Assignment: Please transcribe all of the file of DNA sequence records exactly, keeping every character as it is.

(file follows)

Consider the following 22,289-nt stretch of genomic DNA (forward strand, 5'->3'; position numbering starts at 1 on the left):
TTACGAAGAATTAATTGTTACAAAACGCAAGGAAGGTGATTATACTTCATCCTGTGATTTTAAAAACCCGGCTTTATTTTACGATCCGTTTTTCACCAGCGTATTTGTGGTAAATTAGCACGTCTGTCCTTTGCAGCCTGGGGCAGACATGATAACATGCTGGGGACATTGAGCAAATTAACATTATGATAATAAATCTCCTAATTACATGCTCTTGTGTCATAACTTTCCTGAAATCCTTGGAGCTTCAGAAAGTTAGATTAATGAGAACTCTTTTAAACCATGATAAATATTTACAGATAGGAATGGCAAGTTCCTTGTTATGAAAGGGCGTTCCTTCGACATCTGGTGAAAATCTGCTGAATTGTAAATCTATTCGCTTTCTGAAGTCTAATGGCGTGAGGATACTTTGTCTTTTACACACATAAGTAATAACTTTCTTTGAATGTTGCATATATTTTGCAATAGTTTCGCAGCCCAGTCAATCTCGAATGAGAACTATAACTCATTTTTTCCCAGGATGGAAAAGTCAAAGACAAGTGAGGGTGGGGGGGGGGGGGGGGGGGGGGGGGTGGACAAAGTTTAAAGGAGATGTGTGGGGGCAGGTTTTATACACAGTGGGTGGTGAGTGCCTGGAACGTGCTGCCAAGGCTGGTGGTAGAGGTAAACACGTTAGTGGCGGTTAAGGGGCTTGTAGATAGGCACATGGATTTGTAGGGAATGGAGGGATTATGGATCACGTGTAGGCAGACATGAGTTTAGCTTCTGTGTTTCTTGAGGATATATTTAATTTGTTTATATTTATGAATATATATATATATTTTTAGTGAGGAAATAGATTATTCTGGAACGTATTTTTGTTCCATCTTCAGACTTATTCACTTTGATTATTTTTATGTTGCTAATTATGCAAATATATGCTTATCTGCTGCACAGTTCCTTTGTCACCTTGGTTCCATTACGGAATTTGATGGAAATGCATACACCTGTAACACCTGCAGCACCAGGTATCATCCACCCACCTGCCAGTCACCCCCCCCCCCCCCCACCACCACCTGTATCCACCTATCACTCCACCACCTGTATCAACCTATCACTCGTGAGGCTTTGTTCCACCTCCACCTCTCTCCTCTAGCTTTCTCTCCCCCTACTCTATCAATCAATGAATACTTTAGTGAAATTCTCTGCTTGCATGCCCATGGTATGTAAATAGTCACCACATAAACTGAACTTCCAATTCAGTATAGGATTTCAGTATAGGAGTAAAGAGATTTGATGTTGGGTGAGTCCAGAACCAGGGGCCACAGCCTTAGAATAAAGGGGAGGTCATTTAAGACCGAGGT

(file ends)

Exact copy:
Consider the following 22,289-nt stretch of genomic DNA (forward strand, 5'->3'; position numbering starts at 1 on the left):
TTACGAAGAATTAATTGTTACAAAACGCAAGGAAGGTGATTATACTTCATCCTGTGATTTTAAAAACCCGGCTTTATTTTACGATCCGTTTTTCACCAGCGTATTTGTGGTAAATTAGCACGTCTGTCCTTTGCAGCCTGGGGCAGACATGATAACATGCTGGGGACATTGAGCAAATTAACATTATGATAATAAATCTCCTAATTACATGCTCTTGTGTCATAACTTTCCTGAAATCCTTGGAGCTTCAGAAAGTTAGATTAATGAGAACTCTTTTAAACCATGATAAATATTTACAGATAGGAATGGCAAGTTCCTTGTTATGAAAGGGCGTTCCTTCGACATCTGGTGAAAATCTGCTGAATTGTAAATCTATTCGCTTTCTGAAGTCTAATGGCGTGAGGATACTTTGTCTTTTACACACATAAGTAATAACTTTCTTTGAATGTTGCATATATTTTGCAATAGTTTCGCAGCCCAGTCAATCTCGAATGAGAACTATAACTCATTTTTTCCCAGGATGGAAAAGTCAAAGACAAGTGAGGGTGGGGGGGGGGGGGGGGGGGGGGGGGTGGACAAAGTTTAAAGGAGATGTGTGGGGGCAGGTTTTATACACAGTGGGTGGTGAGTGCCTGGAACGTGCTGCCAAGGCTGGTGGTAGAGGTAAACACGTTAGTGGCGGTTAAGGGGCTTGTAGATAGGCACATGGATTTGTAGGGAATGGAGGGATTATGGATCACGTGTAGGCAGACATGAGTTTAGCTTCTGTGTTTCTTGAGGATATATTTAATTTGTTTATATTTATGAATATATATATATATTTTTAGTGAGGAAATAGATTATTCTGGAACGTATTTTTGTTCCATCTTCAGACTTATTCACTTTGATTATTTTTATGTTGCTAATTATGCAAATATATGCTTATCTGCTGCACAGTTCCTTTGTCACCTTGGTTCCATTACGGAATTTGATGGAAATGCATACACCTGTAACACCTGCAGCACCAGGTATCATCCACCCACCTGCCAGTCACCCCCCCCCCCCCCCACCACCACCTGTATCCACCTATCACTCCACCACCTGTATCAACCTATCACTCGTGAGGCTTTGTTCCACCTCCACCTCTCTCCTCTAGCTTTCTCTCCCCCTACTCTATCAATCAATGAATACTTTAGTGAAATTCTCTGCTTGCATGCCCATGGTATGTAAATAGTCACCACATAAACTGAACTTCCAATTCAGTATAGGATTTCAGTATAGGAGTAAAGAGATTTGATGTTGGGTGAGTCCAGAACCAGGGGCCACAGCCTTAGAATAAAGGGGAGGTCATTTAAGACCGAGGT